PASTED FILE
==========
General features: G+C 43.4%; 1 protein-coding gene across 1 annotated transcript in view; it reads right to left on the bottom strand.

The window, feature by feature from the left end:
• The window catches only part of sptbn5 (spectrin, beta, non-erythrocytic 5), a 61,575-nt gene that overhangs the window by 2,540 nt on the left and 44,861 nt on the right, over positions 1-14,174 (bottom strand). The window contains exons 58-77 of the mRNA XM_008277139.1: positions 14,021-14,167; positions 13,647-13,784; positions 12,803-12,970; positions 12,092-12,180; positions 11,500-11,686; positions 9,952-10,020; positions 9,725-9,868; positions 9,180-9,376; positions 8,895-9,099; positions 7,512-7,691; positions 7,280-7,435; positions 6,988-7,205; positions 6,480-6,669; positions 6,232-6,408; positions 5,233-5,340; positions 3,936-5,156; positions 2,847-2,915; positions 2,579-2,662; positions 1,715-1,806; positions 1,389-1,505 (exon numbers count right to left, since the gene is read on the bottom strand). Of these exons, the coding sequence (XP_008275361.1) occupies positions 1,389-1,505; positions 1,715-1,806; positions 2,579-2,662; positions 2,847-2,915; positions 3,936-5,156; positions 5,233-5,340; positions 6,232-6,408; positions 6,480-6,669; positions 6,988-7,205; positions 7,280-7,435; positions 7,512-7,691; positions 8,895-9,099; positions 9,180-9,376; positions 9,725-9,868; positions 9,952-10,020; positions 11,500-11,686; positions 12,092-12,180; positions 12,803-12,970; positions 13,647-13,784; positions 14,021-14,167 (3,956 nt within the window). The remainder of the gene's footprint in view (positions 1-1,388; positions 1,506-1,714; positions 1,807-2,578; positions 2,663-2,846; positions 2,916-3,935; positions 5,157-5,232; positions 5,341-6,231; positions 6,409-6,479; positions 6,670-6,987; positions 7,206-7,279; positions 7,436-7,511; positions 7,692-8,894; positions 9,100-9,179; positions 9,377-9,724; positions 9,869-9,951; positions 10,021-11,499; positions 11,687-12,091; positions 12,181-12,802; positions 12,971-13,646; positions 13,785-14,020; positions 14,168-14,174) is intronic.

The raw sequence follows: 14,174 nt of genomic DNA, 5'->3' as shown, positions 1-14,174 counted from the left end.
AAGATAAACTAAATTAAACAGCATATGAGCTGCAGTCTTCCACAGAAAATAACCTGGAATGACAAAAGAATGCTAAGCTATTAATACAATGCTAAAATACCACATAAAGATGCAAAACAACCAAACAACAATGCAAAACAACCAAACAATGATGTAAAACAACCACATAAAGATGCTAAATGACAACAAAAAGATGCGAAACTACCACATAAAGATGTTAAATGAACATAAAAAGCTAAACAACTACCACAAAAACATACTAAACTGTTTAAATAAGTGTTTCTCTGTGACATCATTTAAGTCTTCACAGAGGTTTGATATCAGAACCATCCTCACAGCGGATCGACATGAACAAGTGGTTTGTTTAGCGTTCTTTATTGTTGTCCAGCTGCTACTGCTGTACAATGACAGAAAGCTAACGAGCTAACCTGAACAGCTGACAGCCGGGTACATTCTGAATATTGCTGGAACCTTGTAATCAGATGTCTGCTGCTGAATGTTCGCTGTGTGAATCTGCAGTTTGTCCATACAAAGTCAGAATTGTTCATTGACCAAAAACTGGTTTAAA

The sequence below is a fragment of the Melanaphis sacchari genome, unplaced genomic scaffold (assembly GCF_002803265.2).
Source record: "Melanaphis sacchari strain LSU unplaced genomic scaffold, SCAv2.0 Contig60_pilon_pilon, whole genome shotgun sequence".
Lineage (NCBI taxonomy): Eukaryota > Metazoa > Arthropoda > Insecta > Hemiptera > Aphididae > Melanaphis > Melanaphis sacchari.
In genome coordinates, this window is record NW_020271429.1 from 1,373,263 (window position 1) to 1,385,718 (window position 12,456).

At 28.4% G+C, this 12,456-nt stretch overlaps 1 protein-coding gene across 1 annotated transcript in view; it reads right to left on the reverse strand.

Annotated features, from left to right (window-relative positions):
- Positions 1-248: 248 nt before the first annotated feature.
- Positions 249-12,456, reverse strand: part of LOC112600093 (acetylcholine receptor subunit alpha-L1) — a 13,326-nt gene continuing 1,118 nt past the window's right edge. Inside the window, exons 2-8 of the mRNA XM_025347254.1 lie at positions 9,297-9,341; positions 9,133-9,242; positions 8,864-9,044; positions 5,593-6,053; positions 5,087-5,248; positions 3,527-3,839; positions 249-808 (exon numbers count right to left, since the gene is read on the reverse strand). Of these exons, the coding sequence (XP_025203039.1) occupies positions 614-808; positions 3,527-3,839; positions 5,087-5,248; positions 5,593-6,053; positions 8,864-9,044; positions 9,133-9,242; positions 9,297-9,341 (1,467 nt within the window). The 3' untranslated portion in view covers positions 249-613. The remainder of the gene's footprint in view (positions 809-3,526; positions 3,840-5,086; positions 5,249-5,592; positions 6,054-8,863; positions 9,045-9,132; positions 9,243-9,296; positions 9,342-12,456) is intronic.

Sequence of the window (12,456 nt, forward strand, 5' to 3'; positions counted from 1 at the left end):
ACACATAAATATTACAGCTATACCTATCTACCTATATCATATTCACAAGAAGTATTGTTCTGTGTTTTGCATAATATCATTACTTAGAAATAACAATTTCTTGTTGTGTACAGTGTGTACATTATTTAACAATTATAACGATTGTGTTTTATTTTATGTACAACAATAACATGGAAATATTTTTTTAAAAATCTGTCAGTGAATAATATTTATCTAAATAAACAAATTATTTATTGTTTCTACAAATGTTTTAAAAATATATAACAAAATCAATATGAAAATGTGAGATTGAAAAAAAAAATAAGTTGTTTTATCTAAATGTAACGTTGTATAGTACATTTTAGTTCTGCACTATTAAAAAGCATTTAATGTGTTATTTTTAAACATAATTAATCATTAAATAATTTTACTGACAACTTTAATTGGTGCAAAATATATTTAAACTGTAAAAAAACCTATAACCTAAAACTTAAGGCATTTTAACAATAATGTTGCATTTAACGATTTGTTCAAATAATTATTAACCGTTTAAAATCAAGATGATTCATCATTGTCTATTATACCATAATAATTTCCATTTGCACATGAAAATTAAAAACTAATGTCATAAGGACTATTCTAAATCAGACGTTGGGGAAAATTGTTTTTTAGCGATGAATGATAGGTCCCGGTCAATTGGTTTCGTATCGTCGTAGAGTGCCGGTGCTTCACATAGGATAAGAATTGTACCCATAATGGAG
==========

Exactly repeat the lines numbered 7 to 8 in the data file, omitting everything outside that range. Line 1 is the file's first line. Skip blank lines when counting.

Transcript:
Source record: "Melanaphis sacchari strain LSU unplaced genomic scaffold, SCAv2.0 Contig60_pilon_pilon, whole genome shotgun sequence".
Lineage (NCBI taxonomy): Eukaryota > Metazoa > Arthropoda > Insecta > Hemiptera > Aphididae > Melanaphis > Melanaphis sacchari.